Signs of heat stroke include hot dry red skin, confusion, loss of consciousness or convulsions and seizures. Heat stroke is an extremely serious condition and can be fatal, so if you witness anybody experiencing any of these symptoms, call 911 immediately. While waiting for help to arrive, cool the person down as quickly as possible. If circumstance allows, immerse the person up to their neck in cold water. If that isn’t an option, spray the person down or apply ice packs or wet towels to their skin.

For more information on what to do when temperatures rise, download the free Red Cross Emergency App. The app also gives users the option to receive alerts for excessive heat watches, warnings and heat advisories.

We want this summer to be memorable for a lot of reasons, but overheating is not one of them. When working outdoors in hot weather, the most important things to remember are water, shade and rest. Anyone can be at risk for severe dehydration and heat exhaustion, but people who are not used to prolonged exposure to heat typically are at a higher risk of suffering an injury. As things start to heat up this summer, ease your way into your work, especially if you are a new employee. Listen to your body and take the necessary precautions to ensure that you are both safe and successful.

Now get out there and enjoy the sunshine!

 

 

Written by Grace Mulleavey

 

 

 

 

Resident Project Representative: A Young Engineer’s Perspective

Resident Project Representative Collecting an Asphalt Core Sample

A resident project representative (RPR) is responsible for keeping track of daily construction operations to assure that the project is being constructed per the contract documents and construction plans. They are there to reduce – and if possible – eliminate the potential for construction defects or deficiencies. In order to do this the RPR must be organized, communicate effectively with the Client, Contractor, and Engineer, and always research and plan ahead as much as possible.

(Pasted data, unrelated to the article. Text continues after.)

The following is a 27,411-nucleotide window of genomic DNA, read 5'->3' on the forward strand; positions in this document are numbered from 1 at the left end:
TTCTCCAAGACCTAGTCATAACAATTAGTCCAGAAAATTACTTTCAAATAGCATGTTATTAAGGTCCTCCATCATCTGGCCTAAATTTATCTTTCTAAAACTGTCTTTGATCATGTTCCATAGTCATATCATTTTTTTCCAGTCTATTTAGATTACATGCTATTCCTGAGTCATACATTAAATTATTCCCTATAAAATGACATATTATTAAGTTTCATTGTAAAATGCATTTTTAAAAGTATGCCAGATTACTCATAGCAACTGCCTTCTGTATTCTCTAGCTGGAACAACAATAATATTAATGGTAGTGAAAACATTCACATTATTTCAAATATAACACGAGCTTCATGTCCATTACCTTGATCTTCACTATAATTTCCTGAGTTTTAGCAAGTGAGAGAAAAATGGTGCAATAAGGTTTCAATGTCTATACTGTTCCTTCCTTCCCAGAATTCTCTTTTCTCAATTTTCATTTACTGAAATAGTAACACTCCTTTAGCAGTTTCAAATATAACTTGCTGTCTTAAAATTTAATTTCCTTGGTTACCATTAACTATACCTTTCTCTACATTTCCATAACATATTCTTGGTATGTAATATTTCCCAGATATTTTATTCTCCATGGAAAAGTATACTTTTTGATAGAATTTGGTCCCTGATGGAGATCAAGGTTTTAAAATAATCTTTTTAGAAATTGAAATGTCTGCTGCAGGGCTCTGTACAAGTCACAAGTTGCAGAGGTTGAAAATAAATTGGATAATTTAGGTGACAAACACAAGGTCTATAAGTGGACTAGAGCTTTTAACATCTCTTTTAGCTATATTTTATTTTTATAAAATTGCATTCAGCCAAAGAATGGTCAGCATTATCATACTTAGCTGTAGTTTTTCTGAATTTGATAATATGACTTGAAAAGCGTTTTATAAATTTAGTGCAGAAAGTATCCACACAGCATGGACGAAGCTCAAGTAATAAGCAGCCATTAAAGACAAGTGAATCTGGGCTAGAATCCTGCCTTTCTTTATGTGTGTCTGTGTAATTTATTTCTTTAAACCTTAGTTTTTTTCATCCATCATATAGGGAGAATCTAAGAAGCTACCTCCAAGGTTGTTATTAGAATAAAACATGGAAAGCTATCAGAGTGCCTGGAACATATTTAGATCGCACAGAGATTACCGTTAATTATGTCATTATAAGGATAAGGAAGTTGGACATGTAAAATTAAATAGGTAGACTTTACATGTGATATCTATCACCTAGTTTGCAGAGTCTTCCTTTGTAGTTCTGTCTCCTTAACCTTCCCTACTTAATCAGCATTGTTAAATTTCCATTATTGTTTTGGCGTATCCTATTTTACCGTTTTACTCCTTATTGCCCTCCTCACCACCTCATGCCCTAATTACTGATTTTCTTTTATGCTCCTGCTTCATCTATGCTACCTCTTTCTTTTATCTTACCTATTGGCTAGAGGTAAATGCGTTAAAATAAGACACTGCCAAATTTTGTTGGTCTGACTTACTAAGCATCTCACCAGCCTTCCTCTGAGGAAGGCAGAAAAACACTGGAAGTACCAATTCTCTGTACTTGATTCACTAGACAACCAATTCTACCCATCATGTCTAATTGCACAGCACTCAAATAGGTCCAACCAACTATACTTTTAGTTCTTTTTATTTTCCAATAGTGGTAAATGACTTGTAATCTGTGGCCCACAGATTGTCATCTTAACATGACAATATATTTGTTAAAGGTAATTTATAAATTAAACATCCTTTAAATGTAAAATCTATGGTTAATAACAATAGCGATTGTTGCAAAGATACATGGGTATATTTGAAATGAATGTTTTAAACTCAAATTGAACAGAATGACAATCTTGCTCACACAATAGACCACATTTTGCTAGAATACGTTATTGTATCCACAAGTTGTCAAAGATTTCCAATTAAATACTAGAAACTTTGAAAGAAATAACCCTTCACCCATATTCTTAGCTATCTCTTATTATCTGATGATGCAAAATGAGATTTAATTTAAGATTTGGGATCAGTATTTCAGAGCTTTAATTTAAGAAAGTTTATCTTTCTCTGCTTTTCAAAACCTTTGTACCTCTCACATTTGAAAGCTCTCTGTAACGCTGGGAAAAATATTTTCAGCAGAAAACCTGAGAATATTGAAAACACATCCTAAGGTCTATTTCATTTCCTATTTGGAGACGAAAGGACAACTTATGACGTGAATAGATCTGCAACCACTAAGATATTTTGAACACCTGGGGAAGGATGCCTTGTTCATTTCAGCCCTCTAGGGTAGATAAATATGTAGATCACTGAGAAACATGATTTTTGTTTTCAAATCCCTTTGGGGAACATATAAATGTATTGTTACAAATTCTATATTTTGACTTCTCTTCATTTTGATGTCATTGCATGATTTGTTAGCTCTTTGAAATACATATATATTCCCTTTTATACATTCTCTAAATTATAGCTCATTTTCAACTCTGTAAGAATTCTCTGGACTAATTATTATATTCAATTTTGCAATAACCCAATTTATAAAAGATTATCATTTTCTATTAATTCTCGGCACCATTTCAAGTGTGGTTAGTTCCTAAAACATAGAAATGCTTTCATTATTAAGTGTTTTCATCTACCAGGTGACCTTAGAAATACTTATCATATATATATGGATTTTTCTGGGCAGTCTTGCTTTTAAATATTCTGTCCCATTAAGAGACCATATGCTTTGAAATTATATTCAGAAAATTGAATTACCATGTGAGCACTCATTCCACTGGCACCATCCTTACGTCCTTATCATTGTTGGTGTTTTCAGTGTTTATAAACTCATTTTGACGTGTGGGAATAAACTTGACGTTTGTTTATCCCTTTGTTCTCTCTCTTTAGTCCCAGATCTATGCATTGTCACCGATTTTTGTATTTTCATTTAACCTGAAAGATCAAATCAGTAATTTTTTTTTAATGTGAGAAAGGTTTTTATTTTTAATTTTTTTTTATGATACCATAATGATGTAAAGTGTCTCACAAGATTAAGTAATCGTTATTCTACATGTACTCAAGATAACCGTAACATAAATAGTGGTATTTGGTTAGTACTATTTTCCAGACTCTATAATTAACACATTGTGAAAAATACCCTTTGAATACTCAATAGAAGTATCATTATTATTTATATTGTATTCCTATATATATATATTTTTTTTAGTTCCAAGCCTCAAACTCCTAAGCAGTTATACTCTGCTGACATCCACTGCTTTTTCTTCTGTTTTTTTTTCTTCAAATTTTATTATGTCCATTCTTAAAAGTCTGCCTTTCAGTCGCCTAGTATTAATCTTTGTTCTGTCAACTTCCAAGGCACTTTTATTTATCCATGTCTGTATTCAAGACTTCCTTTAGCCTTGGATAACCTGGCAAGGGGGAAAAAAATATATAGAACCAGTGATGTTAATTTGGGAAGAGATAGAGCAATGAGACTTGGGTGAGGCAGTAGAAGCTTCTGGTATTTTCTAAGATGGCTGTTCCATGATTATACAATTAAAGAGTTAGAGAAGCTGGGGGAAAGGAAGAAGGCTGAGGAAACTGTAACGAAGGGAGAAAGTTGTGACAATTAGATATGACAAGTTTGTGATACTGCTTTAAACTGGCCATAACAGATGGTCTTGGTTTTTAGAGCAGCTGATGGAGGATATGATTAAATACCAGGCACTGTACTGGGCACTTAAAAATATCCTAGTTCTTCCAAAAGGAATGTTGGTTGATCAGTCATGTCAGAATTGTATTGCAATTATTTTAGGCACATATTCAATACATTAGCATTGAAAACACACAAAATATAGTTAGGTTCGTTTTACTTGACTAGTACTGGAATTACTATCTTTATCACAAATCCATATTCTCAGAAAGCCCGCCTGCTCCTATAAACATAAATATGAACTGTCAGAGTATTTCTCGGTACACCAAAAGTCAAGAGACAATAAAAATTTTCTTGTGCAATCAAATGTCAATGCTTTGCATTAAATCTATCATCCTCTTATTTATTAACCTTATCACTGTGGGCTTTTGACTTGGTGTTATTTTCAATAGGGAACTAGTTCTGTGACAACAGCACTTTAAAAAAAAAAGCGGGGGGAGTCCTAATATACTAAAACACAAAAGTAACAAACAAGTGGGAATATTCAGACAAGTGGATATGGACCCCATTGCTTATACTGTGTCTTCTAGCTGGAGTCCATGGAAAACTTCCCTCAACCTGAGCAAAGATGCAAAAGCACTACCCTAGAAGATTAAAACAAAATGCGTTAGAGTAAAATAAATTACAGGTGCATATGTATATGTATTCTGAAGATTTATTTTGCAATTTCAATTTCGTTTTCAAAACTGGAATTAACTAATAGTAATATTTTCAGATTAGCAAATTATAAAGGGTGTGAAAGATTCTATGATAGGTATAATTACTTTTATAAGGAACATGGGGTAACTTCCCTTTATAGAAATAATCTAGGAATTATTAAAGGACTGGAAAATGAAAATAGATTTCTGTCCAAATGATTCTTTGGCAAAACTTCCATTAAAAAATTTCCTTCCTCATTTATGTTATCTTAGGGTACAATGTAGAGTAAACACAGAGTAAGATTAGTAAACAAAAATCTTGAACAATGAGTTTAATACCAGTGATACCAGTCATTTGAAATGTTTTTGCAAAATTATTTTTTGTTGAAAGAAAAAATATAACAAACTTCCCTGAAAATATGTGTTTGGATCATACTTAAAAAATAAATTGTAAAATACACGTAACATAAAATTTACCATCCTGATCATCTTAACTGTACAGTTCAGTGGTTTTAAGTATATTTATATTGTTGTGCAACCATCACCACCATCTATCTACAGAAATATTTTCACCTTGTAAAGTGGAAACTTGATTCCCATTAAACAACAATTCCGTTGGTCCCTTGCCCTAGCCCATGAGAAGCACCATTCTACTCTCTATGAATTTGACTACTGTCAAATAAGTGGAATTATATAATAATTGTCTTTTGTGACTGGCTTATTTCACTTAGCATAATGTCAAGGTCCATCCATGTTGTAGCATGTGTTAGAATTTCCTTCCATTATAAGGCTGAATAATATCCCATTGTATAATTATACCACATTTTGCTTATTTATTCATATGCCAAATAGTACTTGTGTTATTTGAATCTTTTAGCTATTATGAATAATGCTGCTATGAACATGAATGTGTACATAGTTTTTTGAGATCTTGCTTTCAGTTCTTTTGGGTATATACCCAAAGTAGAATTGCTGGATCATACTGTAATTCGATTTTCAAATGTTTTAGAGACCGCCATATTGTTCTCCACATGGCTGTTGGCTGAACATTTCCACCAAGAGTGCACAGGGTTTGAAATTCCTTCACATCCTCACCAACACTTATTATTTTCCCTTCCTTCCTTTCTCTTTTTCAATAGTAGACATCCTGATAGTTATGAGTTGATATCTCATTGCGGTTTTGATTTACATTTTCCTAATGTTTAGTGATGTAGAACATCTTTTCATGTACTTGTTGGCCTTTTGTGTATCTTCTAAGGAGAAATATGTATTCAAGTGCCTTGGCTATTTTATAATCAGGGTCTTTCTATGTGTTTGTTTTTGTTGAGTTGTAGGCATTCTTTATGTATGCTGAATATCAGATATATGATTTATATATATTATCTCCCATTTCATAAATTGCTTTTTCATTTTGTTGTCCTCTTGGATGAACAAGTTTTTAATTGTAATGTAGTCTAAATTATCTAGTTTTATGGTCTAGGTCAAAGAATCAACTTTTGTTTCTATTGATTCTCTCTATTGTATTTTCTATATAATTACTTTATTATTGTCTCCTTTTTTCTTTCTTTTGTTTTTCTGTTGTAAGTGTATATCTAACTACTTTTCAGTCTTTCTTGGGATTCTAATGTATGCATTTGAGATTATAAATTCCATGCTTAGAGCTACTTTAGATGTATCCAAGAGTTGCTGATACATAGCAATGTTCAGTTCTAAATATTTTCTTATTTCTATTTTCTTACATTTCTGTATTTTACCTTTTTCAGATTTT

For my first project as an RPR, I worked on an airport that included two separate projects. The first project I worked on was for a runway rehabilitation which involved removing existing asphalt and shoulder pavement, adding lime rock and compacting it with the existing base course, paving, striping, and a new electrical system. The second project involved some heliport site improvements. A roadway, taxilane connector, parking lot extension, and sidewalk were added to an existing helipad.

Organization

Prior to going on-site, an RPR is given many resources to gain familiarity with the project and site.  First and foremost, an RPR should keep safety in mind. They should be aware of the phasing of the project to determine when and where heavy equipment will be operating, points of contact for potential emergency situations, and check the weather each day. See this article for additional information on safety awareness while on-site.

The two main resources include construction drawings and a project manual containing contract documents and technical specifications. These documents can include a bound 200-500-page project manual and a set of 20-100 sheets of design plans. Utilizing these resources by clarifying details and enforcing standards can seem like a daunting task even if, as an engineer, you are heavily involved in the creation of these resources.

Reconstruction of One of the Potholes

Reconstruction of One of the Potholes

I began by assessing each technical specification and highlighting the numerical and qualitative units that I needed to ensure were being constructed to code. For example, according to the Federal Aviation Administration standard for the P-401 Hot Mix Asphalt (HMA) Pavements:

 “The initial placement and compaction of the HMA shall occur at a temperature suitable for obtaining density, surface smoothness, and other specified requirements but not less than 250° F (121°C).